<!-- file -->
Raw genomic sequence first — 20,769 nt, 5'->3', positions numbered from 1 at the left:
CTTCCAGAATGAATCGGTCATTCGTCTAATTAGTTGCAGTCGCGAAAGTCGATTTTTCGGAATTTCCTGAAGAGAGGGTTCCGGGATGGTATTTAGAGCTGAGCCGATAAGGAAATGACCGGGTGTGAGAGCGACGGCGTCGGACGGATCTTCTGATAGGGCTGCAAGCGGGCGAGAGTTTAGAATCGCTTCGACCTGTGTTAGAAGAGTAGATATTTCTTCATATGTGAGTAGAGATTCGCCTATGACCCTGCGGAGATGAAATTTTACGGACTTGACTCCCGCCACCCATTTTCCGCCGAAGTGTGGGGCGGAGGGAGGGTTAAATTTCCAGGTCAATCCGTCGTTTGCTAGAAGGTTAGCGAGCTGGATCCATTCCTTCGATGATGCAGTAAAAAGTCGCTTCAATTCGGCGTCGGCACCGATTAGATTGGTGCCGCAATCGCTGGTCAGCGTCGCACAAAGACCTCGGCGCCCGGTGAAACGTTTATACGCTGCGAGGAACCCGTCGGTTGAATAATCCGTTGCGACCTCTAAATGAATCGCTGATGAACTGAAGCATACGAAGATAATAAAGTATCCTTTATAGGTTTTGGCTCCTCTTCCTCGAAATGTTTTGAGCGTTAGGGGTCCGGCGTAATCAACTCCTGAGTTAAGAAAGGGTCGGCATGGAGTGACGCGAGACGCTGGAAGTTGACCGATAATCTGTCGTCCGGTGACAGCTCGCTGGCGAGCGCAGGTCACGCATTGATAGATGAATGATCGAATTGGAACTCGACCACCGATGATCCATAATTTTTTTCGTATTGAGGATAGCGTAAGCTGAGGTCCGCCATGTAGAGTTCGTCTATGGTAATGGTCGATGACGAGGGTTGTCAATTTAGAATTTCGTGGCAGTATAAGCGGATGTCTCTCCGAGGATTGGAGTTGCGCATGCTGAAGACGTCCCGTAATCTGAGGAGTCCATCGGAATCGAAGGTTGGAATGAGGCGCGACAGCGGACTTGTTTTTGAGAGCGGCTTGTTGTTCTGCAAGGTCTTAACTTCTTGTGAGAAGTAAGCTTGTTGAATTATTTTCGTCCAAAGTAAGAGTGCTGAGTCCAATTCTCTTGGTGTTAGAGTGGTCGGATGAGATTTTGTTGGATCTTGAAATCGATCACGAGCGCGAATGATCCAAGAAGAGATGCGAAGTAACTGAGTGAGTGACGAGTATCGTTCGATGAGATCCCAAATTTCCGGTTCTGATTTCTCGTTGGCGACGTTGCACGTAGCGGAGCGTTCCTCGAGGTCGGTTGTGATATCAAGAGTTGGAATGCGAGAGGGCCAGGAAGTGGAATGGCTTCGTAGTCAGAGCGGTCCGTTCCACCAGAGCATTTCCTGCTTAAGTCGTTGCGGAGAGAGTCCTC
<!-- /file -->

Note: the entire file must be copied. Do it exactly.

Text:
Raw genomic sequence first — 20,769 nt, 5'->3', positions numbered from 1 at the left:
CTTCCAGAATGAATCGGTCATTCGTCTAATTAGTTGCAGTCGCGAAAGTCGATTTTTCGGAATTTCCTGAAGAGAGGGTTCCGGGATGGTATTTAGAGCTGAGCCGATAAGGAAATGACCGGGTGTGAGAGCGACGGCGTCGGACGGATCTTCTGATAGGGCTGCAAGCGGGCGAGAGTTTAGAATCGCTTCGACCTGTGTTAGAAGAGTAGATATTTCTTCATATGTGAGTAGAGATTCGCCTATGACCCTGCGGAGATGAAATTTTACGGACTTGACTCCCGCCACCCATTTTCCGCCGAAGTGTGGGGCGGAGGGAGGGTTAAATTTCCAGGTCAATCCGTCGTTTGCTAGAAGGTTAGCGAGCTGGATCCATTCCTTCGATGATGCAGTAAAAAGTCGCTTCAATTCGGCGTCGGCACCGATTAGATTGGTGCCGCAATCGCTGGTCAGCGTCGCACAAAGACCTCGGCGCCCGGTGAAACGTTTATACGCTGCGAGGAACCCGTCGGTTGAATAATCCGTTGCGACCTCTAAATGAATCGCTGATGAACTGAAGCATACGAAGATAATAAAGTATCCTTTATAGGTTTTGGCTCCTCTTCCTCGAAATGTTTTGAGCGTTAGGGGTCCGGCGTAATCAACTCCTGAGTTAAGAAAGGGTCGGCATGGAGTGACGCGAGACGCTGGAAGTTGACCGATAATCTGTCGTCCGGTGACAGCTCGCTGGCGAGCGCAGGTCACGCATTGATAGATGAATGATCGAATTGGAACTCGACCACCGATGATCCATAATTTTTTTCGTATTGAGGATAGCGTAAGCTGAGGTCCGCCATGTAGAGTTCGTCTATGGTAATGGTCGATGACGAGGGTTGTCAATTTAGAATTTCGTGGCAGTATAAGCGGATGTCTCTCCGAGGATTGGAGTTGCGCATGCTGAAGACGTCCCGTAATCTGAGGAGTCCATCGGAATCGAAGGTTGGAATGAGGCGCGACAGCGGACTTGTTTTTGAGAGCGGCTTGTTGTTCTGCAAGGTCTTAACTTCTTGTGAGAAGTAAGCTTGTTGAATTATTTTCGTCCAAAGTAAGAGTGCTGAGTCCAATTCTCTTGGTGTTAGAGTGGTCGGATGAGATTTTGTTGGATCTTGAAATCGATCACGAGCGCGAATGATCCAAGAAGAGATGCGAAGTAACTGAGTGAGTGACGAGTATCGTTCGATGAGATCCCAAATTTCCGGTTCTGATTTCTCGTTGGCGACGTTGCACGTAGCGGAGCGTTCCTCGAGGTCGGTTGTGATATCAAGAGTTGGAATGCGAGAGGGCCAGGAAGTGGAATGGCTTCGTAGTCAGAGCGGTCCGTTCCACCAGAGCATTTCCTGCTTAAGTCGTTGCGGAGAGAGTCCTC